COLUMN: Surprisingly useful ways to use dryer sheets around the house
Apparently, I’m a slow learner. I can’t think of another reason it took years to associate my sons’ and husband’s itchy skin problems with the dryer sheets I used.
While we didn’t experience respiratory problems that are often associated with fabric softeners, there is credible medical evidence that the perfumes and additives in laundry products may also cause respiratory problems in some individuals.
One would expect that such a life-impacting revelation (all the skin problems disappeared once I stopped using any fabric softeners or dryer sheets) would have banned those pesky sheets from our home. But that’s not true.
Dryer sheets have so many other uses around the home – indoors, outdoors, in the garage. I keep a box of fragrance-free dryer sheets on hand for many other uses. (Even without fragrance, dryer sheets pose a problem for my family when used in the dryer with clothing, sheets and towels).
A used dryer sheet is ideal for many of the applications that follow. However, if you, like me, don’t end up with used sheets from the dryer, simply soak a new sheet in water and then wring it out. Most of the time, you want to the sheet to be damp anyway. Caution: If you are sensitive to dryer sheets, be sure to wear rubber or latex gloves when handling a new sheet.
Spiders and flies: Many of our readers have confirmed that dryer sheets will repel both spiders and flies. Keep a few extra sheets in clothes hampers and around the laundry area and you can kiss all those spiders goodbye.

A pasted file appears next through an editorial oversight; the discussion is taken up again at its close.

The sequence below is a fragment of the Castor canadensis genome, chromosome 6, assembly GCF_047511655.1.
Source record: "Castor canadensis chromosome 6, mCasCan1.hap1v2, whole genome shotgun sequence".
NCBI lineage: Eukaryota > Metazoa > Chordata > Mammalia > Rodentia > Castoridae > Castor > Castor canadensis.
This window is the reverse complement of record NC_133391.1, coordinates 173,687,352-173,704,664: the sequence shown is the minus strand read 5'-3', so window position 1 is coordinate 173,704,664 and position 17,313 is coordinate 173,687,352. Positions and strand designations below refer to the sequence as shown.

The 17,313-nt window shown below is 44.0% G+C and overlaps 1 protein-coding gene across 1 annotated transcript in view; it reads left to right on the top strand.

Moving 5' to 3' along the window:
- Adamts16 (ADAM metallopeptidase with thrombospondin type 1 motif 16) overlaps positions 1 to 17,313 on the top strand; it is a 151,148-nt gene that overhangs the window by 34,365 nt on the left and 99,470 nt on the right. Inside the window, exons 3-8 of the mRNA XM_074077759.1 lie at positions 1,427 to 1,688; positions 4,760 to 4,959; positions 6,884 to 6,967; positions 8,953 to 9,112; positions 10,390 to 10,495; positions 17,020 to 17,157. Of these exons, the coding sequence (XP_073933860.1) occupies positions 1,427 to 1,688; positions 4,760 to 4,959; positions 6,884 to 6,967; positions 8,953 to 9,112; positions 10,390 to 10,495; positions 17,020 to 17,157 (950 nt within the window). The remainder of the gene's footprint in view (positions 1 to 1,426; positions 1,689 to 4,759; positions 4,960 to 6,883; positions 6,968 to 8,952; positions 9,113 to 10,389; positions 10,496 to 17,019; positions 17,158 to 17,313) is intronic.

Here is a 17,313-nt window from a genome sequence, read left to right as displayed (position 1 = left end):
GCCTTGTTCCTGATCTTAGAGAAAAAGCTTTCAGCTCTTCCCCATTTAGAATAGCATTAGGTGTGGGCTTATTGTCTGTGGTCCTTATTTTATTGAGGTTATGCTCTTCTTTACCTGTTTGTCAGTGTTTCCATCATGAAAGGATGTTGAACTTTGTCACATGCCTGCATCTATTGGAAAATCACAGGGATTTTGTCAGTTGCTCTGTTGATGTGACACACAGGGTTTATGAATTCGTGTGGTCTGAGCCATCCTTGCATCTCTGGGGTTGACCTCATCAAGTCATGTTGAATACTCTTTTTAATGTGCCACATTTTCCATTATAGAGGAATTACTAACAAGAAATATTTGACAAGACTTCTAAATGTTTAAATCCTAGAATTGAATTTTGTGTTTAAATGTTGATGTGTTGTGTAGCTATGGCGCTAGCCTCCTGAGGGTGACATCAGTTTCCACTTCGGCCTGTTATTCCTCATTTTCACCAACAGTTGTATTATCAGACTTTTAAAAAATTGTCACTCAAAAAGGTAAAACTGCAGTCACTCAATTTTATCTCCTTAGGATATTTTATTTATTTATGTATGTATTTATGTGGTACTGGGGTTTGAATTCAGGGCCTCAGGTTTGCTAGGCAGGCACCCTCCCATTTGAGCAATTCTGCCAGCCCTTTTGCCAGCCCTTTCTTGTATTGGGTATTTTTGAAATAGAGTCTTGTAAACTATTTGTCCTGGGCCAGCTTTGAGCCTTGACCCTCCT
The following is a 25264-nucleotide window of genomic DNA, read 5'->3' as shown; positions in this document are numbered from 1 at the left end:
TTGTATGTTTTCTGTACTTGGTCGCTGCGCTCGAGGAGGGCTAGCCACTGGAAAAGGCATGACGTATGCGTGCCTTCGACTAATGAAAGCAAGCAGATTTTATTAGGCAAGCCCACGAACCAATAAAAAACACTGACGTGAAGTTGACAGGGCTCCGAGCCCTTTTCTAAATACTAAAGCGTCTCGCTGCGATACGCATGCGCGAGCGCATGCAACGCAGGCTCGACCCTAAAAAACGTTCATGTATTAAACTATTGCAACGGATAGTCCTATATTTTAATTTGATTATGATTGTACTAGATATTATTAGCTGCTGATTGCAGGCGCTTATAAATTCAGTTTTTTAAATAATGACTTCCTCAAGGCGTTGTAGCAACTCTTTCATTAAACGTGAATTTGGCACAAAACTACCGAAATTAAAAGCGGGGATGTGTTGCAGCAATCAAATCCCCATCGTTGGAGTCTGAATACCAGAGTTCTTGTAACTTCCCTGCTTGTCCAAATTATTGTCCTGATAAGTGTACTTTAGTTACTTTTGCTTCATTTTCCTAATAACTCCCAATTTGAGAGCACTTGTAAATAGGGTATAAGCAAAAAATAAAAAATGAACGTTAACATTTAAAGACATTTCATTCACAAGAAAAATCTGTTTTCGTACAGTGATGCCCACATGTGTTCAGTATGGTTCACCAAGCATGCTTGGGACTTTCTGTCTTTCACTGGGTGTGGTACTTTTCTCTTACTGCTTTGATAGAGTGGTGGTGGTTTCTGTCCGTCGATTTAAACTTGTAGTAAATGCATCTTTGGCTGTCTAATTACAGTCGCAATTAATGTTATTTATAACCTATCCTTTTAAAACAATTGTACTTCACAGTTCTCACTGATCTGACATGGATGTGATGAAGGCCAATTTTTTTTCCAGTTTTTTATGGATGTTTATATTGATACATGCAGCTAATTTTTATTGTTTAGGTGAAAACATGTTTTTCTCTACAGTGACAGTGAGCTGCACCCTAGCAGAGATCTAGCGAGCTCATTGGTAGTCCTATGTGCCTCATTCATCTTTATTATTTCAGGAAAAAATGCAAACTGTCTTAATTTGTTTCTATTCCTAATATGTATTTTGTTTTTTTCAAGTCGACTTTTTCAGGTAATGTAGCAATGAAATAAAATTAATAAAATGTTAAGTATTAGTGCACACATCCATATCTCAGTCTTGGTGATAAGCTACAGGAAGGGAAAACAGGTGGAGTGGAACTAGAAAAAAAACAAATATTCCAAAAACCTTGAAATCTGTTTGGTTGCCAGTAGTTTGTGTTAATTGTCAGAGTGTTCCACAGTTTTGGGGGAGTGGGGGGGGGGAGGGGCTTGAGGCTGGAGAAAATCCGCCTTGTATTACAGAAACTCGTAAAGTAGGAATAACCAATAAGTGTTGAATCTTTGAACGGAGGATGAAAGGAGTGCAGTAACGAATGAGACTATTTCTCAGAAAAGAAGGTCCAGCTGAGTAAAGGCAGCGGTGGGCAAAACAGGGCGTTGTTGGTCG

Luggage: Slip a dryer sheet into your suitcases while they are in storage and they won’t smell musty when you take them out to use.
Repel bugs: Any time you’re outdoors – whether playing, gardening, hiking or just picnicking in the park – consider slipping a dryer sheet in your back pocket.
Research has shown that a couple of chemical compounds commonly found in the sheets (linalool* and beta-citronellol) will deter the gnats and mosquitoes from hanging around, making this a reasonable and easier-to-use alternative to spray-on bug repellent.
*Linalool is naturally found in lavender and basil, which cosmetic and perfume companies use in their products for its flower-like odor. Linalool is toxic to some types of insects. Beta-citronellol is found in citronella and repels mosquitoes.
Repel deer: There are reports out there that say new dryer sheets, when cut into one-inch strips and tied to the tips of greenery or in trees, will repel plant-munching deer. I would deerly (!) love any reader reports to either confirm or deny.
Blinds: Wipe down your blinds with a dryer sheet to prevent static electricity and to keep dust from collecting. Grab that dryer sheet with a pair of kitchen tongs and use that to quickly run over each slat. It’s quick, easy and will even pick up the dust.
Soleplate: Remove gunk from the bottom of an iron. With the setting on low, rub the iron over the dryer sheet until the residue disappears, and you’re left with a pristine soleplate.
Screen cleaner: Dryer sheets make great dusting and cleaning cloths for television and computer screens. Not only will they clean the screens, but the antistatic properties will also teach the screens to repel rather than attract dust. Dryer sheets are designed to reduce static cling, so they remove the dust and help keep it from resettling on television and computer screens.
Stinky shoes: Boots, sneakers and tennis shoes can get really smelly. Pop a sheet into each of your less-than-fresh-smelling pair, and then place them in a plastic bag. Tie it closed. In the morning, your shoes will smell so much better. For kids’ shoes or ladies’ pumps, you can cut each sheet in half and still get great results.
Faucets: Used dryer sheets make great cloths for quick shine-ups in the bathroom and kitchen. Just use one on each of your chrome faucets and enjoy the shine.
Fan blades: There’s nothing like static electricity to turn a fan blade into a dust magnet. But that’s no match for a dryer sheet. Just take one of those gems and wipe down the blade to release dust, pet hair and cobwebs, too.
Mary invites questions —and tips — at email@example.com.
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